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AMC NSPS implementation schedule announced

MCCONNELL AIR FORCE BASE, Kan. -- Air Mobility Command will begin implementation of the National Security Personnel System to non-bargaining unit employees in October in accordance with a recent announcement by the Deputy Secretary of Defense.

Within the command, about 2,100 non-bargaining unit positions will be converted in Spiral 1.2 in two phases, with employees at Charleston Air Force Base, S.C.; Dover AFB, Del.; McConnell AFB, Kan.; McGuire AFB, N.J.; and Scott AFB converting in October. Employees at the remaining AMC bases will convert in January.

NSPS is one of the most significant changes to the Department of Defense personnel system in 27 years, and will eventually replace the decades-old General Schedule personnel ranking and pay system.

To prepare for the implementation, AMC is holding several training classes across the command to educate the workforce on the new system and ensure a smooth transition. The classes are aimed specifically at performance management, how to write performance job objectives, and human resource management.

"A clear understanding of performance job objectives and how they tie to the organization's mission is absolutely critical for those going under the new system," said Brenda Romine, Air Mobility Command's NSPS command champion. She stressed that good communication between supervisors and employees is key in establishing performance expectations and understanding how they (employees) contribute to a unit's mission.

In addition to providing training, AMC officials will be working with wings to revise pay pool structures, since initially only non-bargaining unit employees - those either excluded by the Federal Service Labor-Management Relations Statute or not covered by a specific labor union - will be in pay pools. In the near future, training in pay pool management will also be provided to wing supervisors and managers.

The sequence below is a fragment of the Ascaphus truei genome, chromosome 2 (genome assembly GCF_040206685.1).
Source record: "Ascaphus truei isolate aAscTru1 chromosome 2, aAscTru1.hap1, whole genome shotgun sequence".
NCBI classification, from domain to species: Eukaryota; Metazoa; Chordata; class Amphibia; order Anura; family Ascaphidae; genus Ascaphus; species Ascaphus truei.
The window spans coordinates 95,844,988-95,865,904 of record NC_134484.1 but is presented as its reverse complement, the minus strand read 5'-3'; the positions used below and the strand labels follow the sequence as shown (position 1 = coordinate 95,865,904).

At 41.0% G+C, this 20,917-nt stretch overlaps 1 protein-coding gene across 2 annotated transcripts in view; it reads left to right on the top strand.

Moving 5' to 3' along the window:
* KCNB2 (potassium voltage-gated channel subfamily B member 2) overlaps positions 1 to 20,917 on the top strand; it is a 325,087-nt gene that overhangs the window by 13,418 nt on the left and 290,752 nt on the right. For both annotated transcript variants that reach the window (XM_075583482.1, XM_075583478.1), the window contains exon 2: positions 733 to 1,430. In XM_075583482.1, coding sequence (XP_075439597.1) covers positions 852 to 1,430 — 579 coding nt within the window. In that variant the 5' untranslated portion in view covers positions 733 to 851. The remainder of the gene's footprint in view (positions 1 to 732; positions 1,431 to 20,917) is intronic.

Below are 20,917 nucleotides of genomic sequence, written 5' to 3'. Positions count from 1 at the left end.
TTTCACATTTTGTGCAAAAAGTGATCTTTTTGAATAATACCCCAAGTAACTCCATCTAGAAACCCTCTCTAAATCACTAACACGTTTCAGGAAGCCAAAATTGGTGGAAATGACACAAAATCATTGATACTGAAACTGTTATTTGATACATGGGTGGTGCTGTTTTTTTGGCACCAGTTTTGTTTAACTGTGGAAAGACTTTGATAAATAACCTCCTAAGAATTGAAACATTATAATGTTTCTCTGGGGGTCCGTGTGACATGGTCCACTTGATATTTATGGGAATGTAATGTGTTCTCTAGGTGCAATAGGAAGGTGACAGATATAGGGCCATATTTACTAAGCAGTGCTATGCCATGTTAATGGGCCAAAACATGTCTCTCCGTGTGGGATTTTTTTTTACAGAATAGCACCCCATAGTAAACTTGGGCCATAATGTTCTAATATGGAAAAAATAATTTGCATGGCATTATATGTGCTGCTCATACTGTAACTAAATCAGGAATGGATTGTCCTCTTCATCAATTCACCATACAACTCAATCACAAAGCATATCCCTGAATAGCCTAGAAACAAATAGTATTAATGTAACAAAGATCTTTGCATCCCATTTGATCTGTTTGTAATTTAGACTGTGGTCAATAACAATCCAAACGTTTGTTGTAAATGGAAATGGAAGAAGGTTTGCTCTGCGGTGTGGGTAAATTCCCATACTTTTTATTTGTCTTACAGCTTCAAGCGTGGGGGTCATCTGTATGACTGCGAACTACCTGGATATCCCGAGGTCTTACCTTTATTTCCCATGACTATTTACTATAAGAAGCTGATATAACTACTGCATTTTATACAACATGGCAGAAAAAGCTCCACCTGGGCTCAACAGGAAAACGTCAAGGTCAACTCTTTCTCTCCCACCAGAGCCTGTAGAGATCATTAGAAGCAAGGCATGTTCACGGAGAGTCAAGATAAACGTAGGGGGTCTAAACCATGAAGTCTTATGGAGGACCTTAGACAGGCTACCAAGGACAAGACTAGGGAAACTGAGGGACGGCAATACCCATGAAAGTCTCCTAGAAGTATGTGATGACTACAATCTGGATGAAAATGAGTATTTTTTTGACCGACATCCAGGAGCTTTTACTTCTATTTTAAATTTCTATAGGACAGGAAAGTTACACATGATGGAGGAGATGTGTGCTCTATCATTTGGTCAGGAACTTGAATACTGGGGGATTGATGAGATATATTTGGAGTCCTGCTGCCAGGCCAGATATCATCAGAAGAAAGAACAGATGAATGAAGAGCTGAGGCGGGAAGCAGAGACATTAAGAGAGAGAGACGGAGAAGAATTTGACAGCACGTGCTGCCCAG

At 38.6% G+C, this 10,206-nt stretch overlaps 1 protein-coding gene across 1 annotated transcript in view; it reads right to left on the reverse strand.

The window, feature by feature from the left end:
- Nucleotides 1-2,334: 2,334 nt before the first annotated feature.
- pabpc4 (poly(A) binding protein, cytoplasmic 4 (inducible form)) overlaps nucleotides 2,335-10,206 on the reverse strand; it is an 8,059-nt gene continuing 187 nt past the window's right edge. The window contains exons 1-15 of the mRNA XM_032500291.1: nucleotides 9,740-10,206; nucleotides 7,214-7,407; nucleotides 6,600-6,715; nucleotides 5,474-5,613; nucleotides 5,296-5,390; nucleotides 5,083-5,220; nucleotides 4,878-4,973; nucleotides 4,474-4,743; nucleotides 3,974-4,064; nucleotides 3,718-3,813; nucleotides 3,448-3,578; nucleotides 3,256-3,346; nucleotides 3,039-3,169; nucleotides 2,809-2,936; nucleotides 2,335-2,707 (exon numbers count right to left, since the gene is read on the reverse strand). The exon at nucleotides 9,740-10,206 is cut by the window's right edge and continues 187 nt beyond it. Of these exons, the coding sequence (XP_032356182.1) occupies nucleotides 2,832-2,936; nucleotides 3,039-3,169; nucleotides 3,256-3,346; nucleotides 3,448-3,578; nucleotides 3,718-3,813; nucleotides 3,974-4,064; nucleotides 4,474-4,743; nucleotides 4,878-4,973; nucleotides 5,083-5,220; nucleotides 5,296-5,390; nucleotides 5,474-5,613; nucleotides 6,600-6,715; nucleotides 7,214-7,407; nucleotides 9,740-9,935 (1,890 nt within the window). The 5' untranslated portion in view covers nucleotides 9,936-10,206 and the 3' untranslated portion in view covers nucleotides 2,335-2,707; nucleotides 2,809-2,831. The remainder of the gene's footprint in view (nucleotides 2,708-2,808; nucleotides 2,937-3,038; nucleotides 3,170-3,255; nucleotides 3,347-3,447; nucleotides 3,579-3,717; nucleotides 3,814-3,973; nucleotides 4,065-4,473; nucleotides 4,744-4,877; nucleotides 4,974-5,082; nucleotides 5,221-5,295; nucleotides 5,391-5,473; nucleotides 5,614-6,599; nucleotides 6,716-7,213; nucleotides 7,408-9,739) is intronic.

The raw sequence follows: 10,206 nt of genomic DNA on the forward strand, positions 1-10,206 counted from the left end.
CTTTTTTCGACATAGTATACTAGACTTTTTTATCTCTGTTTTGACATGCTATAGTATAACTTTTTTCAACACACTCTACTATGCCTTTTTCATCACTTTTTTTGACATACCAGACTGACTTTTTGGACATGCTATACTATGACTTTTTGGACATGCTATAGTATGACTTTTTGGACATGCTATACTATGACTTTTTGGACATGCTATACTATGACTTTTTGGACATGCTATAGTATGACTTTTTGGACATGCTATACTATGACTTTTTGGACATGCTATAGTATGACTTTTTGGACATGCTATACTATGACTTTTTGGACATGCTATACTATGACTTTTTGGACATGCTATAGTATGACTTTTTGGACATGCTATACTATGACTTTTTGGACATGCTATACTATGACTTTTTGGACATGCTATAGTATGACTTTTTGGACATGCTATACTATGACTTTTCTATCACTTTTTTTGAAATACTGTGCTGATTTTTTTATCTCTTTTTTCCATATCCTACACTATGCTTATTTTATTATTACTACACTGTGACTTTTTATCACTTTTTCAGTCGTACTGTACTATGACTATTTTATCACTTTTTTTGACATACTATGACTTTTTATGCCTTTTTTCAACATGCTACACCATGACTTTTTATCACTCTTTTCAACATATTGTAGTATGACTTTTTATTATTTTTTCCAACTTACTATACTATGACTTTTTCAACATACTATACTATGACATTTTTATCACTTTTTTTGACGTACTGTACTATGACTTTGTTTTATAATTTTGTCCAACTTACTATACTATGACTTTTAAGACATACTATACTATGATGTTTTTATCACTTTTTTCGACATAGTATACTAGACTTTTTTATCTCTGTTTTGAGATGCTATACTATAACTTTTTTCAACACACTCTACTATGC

Civilian personnel offices will handle all behind-the-scenes items such as coding personnel and establishing management hierarchies, making the actual transition largely transparent to employees.

Once the conversion occurs, people will see a designation change on their leave and earnings statement from a GS rating to designations which identify the career group and pay schedule they're in. There will be no changes in a person's duties; the most visible change will be job objectives, which the employee and the supervisor have jointly written.

As AMC's transition to NSPS draws near, feedback on the new system is mixed.

"I've had many people come up to me and say, ‘This is great!' … these people see the potential opportunities associated with the new system and are anxious to jump in with both feet," said Ms. Romine. "On the other hand, I've also had people who continue to express reservations about supervisors fairly administering a pay-for-performance system. That is why it is so critically important that supervisors, both military and civilian, attend the training when it's time."

Ms. Romine said she believes NSPS is a good thing for the civilian workforce, and that it is essential that people remain active participants in the system. "There is no other time in our career as a civil servant that we have had the opportunity to impact our futures as much as we have now under this system," said Ms. Romine. "I encourage people to work toward making it the system everyone wants to be part of in the future."

For more information on NSPS, visit the DoD NSPS site.